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Posted: Thu Jun 09, 2005 2:38 am 


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PostPosted: Thu Jun 09, 2005 2:45 am 
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Joined: Tue May 03, 2005 2:20 am
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Location: Belgium
Hi,

Quote:
Yes, there is a flaw: by moving the bb shell inboard towards the seatpost as you suggest, there would be a greater and perhaps impossible restriction on chainstay design/diameter/etc.; not a minor consideration.


I'm not moving the BB shell, all I'm saying is that there's unused space on the outer side that can be used to expand the diameter of the shell at the extremes.
There's nothing I can see that would be getting in the way nor would it by any means upset the geometry of the frame, interfere with the chainline or allignment of any existing crank for that matter.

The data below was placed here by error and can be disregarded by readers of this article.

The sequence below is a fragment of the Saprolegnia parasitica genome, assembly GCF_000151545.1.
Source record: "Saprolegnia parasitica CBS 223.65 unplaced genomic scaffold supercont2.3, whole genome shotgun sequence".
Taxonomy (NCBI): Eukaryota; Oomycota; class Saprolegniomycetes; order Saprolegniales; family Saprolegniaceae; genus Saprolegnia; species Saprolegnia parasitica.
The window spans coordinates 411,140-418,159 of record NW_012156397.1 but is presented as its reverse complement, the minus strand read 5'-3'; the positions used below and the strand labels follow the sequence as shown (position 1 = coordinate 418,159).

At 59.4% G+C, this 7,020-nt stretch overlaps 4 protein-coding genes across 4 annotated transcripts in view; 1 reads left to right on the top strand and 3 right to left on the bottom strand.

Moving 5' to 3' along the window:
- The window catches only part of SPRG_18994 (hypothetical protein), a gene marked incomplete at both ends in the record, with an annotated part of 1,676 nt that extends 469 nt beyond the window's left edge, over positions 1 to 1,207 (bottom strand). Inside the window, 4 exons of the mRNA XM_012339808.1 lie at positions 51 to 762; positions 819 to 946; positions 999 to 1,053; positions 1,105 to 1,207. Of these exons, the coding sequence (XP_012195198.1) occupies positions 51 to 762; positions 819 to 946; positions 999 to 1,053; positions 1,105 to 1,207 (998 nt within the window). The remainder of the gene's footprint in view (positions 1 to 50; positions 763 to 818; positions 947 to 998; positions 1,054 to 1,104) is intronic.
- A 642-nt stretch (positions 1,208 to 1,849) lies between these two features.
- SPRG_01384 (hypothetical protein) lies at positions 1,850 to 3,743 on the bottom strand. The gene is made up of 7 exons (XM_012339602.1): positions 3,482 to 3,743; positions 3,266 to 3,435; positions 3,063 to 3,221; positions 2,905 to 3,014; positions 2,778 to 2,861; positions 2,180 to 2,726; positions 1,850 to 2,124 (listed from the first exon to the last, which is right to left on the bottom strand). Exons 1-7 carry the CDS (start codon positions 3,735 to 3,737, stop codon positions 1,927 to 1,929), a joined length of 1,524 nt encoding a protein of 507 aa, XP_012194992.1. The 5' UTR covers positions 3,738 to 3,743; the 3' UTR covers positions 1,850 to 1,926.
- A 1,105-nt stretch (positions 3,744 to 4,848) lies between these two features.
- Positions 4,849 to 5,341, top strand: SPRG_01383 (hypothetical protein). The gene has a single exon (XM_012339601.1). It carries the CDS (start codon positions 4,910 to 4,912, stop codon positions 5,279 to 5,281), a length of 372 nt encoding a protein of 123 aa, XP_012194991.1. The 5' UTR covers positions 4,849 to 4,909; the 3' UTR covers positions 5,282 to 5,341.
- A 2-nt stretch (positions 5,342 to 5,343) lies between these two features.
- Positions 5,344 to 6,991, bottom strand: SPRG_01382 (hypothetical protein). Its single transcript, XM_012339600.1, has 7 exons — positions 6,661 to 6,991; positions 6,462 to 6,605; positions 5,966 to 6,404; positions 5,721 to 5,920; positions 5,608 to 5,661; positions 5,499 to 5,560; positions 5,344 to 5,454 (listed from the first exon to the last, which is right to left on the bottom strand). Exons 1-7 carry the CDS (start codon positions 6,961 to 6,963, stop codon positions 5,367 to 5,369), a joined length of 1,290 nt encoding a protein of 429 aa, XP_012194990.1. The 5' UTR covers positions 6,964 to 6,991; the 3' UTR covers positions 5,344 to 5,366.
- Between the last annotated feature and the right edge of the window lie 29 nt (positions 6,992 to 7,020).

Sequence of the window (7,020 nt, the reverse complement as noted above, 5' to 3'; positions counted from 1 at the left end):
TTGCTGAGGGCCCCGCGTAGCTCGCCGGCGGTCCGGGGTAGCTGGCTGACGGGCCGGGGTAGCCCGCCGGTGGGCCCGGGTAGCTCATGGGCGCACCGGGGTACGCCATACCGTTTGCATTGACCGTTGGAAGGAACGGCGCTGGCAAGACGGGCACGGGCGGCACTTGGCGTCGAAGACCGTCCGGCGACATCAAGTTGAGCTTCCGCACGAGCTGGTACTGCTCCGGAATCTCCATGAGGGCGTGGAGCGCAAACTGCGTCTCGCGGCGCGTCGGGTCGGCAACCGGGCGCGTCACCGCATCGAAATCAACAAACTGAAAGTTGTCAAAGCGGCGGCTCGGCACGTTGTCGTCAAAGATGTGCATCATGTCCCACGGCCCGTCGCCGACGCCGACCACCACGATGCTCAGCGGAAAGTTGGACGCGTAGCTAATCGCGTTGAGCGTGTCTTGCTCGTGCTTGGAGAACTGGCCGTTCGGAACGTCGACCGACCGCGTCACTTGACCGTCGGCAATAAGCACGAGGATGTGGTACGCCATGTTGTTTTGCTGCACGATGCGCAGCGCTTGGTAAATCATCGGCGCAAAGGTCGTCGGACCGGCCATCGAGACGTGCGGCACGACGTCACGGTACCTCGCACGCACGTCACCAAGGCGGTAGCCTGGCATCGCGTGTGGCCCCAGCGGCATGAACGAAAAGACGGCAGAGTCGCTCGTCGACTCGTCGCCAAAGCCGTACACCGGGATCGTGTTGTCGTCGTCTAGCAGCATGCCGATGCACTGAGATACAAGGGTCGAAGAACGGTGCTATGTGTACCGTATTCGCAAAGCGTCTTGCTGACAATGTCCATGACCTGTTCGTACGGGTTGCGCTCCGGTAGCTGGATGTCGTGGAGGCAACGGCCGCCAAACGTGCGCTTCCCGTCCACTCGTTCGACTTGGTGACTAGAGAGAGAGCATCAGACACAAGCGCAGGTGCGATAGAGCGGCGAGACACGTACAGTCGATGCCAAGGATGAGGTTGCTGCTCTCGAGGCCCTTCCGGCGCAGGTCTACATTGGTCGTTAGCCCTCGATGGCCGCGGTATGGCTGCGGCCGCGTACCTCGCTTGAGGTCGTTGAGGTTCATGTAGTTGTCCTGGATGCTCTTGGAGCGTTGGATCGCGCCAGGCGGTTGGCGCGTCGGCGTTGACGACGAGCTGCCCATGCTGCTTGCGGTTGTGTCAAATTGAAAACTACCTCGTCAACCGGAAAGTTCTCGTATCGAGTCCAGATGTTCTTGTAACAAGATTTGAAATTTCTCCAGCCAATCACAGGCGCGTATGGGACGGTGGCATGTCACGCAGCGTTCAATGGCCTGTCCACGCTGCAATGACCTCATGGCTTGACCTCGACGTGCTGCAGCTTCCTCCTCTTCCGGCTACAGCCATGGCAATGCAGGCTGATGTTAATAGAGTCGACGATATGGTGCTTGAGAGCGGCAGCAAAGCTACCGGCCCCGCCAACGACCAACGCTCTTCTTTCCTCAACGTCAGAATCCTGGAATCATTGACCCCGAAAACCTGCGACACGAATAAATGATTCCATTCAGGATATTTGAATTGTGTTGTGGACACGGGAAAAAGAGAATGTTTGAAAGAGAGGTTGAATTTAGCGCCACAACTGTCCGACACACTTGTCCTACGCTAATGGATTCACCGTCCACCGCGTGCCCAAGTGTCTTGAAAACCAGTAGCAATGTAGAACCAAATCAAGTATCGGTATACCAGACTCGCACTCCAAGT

Essentially it would not be that different from Shimano's system, the difference is that they've wasted an opportunity by sticking to all existing standards for 100% backwards compatibility.
IOW, and I may be wrong, I've as yet not seen a "standard" frame that sports a downtube as wide as the BB shell.
The widest ones were invariably hydroformed alu frames.
Although carbon would allow to do the exact same downtube design, there's just no point in it.
So you end up with unused space at the end of the shell, space I'd like to see used to make stiffer BB bearing assys.
Whether that is a good idea remains to be seen but so far I can't see anything that would throw the idea straight out of the window.

Sorry if my shabby explanations are the cause of confusion, a simple drawing would clarify it much quicker no doubt.

Quote: